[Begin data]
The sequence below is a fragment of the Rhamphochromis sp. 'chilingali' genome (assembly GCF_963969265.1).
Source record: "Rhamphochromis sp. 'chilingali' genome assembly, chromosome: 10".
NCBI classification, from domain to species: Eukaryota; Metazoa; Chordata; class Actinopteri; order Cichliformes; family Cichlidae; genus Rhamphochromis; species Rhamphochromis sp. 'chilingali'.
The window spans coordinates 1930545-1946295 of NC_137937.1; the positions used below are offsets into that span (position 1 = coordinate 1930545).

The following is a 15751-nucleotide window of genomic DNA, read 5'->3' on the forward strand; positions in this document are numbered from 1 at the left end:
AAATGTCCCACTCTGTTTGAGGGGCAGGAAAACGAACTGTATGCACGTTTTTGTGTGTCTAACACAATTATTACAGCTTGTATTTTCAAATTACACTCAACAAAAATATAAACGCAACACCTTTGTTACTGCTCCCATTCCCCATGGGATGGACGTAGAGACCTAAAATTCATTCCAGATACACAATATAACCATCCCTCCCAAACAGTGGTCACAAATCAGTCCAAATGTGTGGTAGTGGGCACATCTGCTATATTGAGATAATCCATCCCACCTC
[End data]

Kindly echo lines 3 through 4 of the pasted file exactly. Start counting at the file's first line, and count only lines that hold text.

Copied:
NCBI classification, from domain to species: Eukaryota; Metazoa; Chordata; class Actinopteri; order Cichliformes; family Cichlidae; genus Rhamphochromis; species Rhamphochromis sp. 'chilingali'.
The window spans coordinates 1930545-1946295 of NC_137937.1; the positions used below are offsets into that span (position 1 = coordinate 1930545).